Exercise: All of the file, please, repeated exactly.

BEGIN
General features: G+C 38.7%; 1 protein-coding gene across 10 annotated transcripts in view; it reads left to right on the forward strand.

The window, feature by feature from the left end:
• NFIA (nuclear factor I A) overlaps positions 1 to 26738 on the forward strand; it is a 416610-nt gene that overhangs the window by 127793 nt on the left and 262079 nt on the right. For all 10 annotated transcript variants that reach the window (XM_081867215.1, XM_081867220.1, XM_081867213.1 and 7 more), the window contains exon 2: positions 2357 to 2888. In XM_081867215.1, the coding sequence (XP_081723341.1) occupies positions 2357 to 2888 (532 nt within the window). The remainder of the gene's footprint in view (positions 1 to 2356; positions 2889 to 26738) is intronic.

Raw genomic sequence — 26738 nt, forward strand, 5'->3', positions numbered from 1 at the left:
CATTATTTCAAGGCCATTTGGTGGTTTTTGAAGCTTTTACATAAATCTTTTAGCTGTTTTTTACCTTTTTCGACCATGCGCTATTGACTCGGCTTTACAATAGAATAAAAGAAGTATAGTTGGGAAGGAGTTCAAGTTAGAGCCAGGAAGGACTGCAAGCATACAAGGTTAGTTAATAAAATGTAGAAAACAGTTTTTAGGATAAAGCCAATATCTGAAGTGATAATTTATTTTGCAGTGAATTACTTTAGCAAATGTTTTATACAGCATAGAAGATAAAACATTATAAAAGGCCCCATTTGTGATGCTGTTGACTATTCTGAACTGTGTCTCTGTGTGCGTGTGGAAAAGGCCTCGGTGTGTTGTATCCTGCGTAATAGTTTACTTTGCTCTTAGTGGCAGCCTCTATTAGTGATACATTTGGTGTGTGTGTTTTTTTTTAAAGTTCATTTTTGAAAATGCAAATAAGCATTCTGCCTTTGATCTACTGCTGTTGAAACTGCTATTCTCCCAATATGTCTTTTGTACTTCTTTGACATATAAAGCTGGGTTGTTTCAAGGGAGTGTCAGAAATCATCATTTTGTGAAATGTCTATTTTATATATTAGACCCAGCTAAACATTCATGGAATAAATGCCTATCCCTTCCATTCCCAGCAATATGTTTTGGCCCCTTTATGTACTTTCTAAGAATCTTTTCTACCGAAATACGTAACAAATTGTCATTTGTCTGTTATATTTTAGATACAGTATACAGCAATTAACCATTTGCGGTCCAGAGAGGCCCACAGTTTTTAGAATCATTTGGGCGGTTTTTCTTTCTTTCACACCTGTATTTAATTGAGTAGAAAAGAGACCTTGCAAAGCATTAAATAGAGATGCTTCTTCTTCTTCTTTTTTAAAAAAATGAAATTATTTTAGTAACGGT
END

General features: G+C 38.7%; 1 protein-coding gene across 10 annotated transcripts in view; it reads left to right on the forward strand.

The window, feature by feature from the left end:
• NFIA (nuclear factor I A) overlaps positions 1 to 26738 on the forward strand; it is a 416610-nt gene that overhangs the window by 127793 nt on the left and 262079 nt on the right. For all 10 annotated transcript variants that reach the window (XM_081867215.1, XM_081867220.1, XM_081867213.1 and 7 more), the window contains exon 2: positions 2357 to 2888. In XM_081867215.1, the coding sequence (XP_081723341.1) occupies positions 2357 to 2888 (532 nt within the window). The remainder of the gene's footprint in view (positions 1 to 2356; positions 2889 to 26738) is intronic.

Raw genomic sequence — 26738 nt, forward strand, 5'->3', positions numbered from 1 at the left:
CATTATTTCAAGGCCATTTGGTGGTTTTTGAAGCTTTTACATAAATCTTTTAGCTGTTTTTTACCTTTTTCGACCATGCGCTATTGACTCGGCTTTACAATAGAATAAAAGAAGTATAGTTGGGAAGGAGTTCAAGTTAGAGCCAGGAAGGACTGCAAGCATACAAGGTTAGTTAATAAAATGTAGAAAACAGTTTTTAGGATAAAGCCAATATCTGAAGTGATAATTTATTTTGCAGTGAATTACTTTAGCAAATGTTTTATACAGCATAGAAGATAAAACATTATAAAAGGCCCCATTTGTGATGCTGTTGACTATTCTGAACTGTGTCTCTGTGTGCGTGTGGAAAAGGCCTCGGTGTGTTGTATCCTGCGTAATAGTTTACTTTGCTCTTAGTGGCAGCCTCTATTAGTGATACATTTGGTGTGTGTGTTTTTTTTTAAAGTTCATTTTTGAAAATGCAAATAAGCATTCTGCCTTTGATCTACTGCTGTTGAAACTGCTATTCTCCCAATATGTCTTTTGTACTTCTTTGACATATAAAGCTGGGTTGTTTCAAGGGAGTGTCAGAAATCATCATTTTGTGAAATGTCTATTTTATATATTAGACCCAGCTAAACATTCATGGAATAAATGCCTATCCCTTCCATTCCCAGCAATATGTTTTGGCCCCTTTATGTACTTTCTAAGAATCTTTTCTACCGAAATACGTAACAAATTGTCATTTGTCTGTTATATTTTAGATACAGTATACAGCAATTAACCATTTGCGGTCCAGAGAGGCCCACAGTTTTTAGAATCATTTGGGCGGTTTTTCTTTCTTTCACACCTGTATTTAATTGAGTAGAAAAGAGACCTTGCAAAGCATTAAATAGAGATGCTTCTTCTTCTTCTTTTTTAAAAAAATGAAATTATTTTAGTAACGGT